47 Ronin (M)

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The ViewAuckland Review

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Review byMatthew Turner10/01/2014

Two out of Five stars
Running time: 111 mins

47 Ronin features decent fight sequences, impressive CGI work and superb production design, but it's also frequently repetitive and suffers from a flat script, poor pacing and dodgy performances, with Reeves too often relegated to the sidelines.

What's it all about?
Directed by Carl Rinsch, 47 Ronin is based on a Japanese legend that dates back to the early 18th century. Keanu Reeves stars as Kai, a half-breed who is found in the forest and raised by Lord Asano (Min Tanaka), whose daughter Mika (Ko Shibasaki) falls in love with him, even though Asano's samurai warriors all regard him as an outcast. When Asano is tricked into taking his own life by treacherous warlord Kira (Tadanobu Asano) and his shape-shifting witch sidekick (Rinko Kikuchi), his 46 now leaderless samurai (known as Ronin), led by Oishi (Hiroyuki Sanada), decide to avenge his murder, even though they realise that to do so will bring about their own deaths.

In order to defeat Lord Kira, Oishi realises that the Ronin will require Kai's help, since he is both an agile fighter and a remarkable tracker. And when Lord Kira kidnaps Mika (Ko Shibasaki) and announces his intention to marry her, Kai is compelled to join their quest to save the woman he loves, even though their relationship is forbidden.

The Good
The film reputedly cost around $170 million to make and the money is certainly up on screen in terms of the state-of-the-art CGI work – the various creatures are extremely impressive, augmented by some effective 3D work. In addition, the film is beautifully shot, courtesy of John Mathieson's striking cinematography and the production design is superb throughout. On top of that, Rinsch orchestrates a number of decent fight scenes and doesn't fall victim to the usual trap of over-editing them so that you can't tell who's hitting who with what.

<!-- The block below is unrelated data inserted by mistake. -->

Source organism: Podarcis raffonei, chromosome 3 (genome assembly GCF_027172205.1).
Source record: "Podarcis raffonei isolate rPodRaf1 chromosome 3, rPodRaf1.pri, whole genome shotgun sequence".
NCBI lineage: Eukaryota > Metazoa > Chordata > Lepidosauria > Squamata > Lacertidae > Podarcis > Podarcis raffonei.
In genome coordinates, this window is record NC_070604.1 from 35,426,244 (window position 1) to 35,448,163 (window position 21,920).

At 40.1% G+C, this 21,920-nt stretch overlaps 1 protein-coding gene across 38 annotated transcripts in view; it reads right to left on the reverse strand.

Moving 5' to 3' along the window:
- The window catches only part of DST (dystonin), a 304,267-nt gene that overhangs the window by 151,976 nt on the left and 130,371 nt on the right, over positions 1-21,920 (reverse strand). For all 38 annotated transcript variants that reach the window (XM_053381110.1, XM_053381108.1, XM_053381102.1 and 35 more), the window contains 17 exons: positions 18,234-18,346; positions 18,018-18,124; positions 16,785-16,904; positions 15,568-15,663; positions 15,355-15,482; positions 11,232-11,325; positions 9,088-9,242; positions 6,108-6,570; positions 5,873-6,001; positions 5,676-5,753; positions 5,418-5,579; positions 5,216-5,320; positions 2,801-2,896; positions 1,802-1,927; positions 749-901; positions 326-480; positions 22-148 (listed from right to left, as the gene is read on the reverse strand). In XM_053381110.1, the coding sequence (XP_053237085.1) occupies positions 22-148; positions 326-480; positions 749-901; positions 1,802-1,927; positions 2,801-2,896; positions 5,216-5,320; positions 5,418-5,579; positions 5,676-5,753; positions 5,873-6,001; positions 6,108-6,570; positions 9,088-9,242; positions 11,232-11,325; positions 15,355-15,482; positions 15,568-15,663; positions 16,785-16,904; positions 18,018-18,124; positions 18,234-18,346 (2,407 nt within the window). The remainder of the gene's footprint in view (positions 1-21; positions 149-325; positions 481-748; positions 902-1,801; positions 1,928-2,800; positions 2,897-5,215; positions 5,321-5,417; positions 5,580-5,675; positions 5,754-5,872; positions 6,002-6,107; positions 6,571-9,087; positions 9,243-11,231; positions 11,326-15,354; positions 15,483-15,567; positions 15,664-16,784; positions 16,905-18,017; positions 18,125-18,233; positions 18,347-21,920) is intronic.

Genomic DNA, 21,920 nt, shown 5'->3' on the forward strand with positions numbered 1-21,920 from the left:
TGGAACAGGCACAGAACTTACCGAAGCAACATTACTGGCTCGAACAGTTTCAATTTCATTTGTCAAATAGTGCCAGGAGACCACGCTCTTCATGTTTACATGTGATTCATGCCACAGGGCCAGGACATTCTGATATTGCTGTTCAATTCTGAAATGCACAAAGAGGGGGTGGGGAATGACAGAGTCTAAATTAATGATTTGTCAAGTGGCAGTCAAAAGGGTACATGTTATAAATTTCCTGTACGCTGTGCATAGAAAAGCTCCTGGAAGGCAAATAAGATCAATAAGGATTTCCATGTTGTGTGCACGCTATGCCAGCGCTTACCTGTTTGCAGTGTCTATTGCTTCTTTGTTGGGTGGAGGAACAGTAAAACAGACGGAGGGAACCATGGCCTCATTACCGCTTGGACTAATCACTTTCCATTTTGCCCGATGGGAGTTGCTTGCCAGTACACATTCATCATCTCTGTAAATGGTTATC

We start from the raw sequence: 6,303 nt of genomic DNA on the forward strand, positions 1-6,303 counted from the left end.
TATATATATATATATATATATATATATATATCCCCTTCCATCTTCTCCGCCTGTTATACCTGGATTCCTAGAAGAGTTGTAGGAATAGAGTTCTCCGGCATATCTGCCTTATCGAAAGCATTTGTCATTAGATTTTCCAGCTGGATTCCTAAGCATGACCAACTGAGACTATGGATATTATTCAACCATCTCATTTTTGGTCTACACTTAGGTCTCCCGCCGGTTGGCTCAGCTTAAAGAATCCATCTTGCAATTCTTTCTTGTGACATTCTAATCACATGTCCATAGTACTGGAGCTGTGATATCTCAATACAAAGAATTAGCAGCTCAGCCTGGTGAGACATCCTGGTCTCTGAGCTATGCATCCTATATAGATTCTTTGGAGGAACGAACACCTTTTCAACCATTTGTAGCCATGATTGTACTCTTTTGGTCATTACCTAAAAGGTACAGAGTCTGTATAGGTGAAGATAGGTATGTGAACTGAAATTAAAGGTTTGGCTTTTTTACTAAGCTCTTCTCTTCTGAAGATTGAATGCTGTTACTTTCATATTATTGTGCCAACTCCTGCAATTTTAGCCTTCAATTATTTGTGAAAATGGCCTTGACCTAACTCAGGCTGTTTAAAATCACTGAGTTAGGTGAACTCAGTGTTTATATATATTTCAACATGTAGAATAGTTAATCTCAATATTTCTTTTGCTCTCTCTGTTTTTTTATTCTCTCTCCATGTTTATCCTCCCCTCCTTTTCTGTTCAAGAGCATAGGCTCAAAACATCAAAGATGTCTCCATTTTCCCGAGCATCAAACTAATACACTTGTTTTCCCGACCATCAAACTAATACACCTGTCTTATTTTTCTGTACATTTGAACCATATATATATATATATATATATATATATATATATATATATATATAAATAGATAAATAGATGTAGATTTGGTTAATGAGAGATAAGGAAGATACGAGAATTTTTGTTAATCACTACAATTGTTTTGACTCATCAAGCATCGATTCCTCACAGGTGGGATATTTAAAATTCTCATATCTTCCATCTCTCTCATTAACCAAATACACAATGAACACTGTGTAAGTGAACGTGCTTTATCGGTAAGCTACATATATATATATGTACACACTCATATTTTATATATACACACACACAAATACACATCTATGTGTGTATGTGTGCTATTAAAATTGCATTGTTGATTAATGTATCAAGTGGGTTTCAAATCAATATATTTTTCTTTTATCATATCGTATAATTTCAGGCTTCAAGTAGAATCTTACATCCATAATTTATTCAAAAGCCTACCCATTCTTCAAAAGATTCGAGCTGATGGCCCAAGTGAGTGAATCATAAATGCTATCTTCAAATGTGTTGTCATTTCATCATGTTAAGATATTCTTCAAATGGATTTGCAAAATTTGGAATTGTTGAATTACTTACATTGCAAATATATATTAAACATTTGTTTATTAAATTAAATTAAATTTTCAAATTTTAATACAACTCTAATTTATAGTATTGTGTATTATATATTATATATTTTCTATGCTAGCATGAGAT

The Bad
The main problem with the film is the script – the dialogue is extremely flat and fails to engage on an emotional level, despite all the murder and treachery going on. There's also a problem with the film's attitude to the source material – it seems an odd decision to add elements of fantasy and witchcraft to a tale that's revered throughout Japan as a true story, for example.

On top of that, the acting is perfunctory at best, perhaps because the Japanese actors are all delivering their lines in English. As for Reeves, he brings a convincing physicality to the role (despite being much too old if he's supposed to be Shibasaki's age) and at least the film has the sense to play to his strengths by not giving him too much dialogue. That said, Reeves is too often relegated to the sidelines, which is baffling considering his ultimate importance to the plot.

Worth seeing?
47 Ronin is watchable enough if you're just after some decent fantasy action scenes and CGI effects, but the script is disappointing, the acting is uninspired and the pacing drags considerably in the middle section.

Film Trailer

47 Ronin (M)
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Content updated: 21/01/2020 01:56

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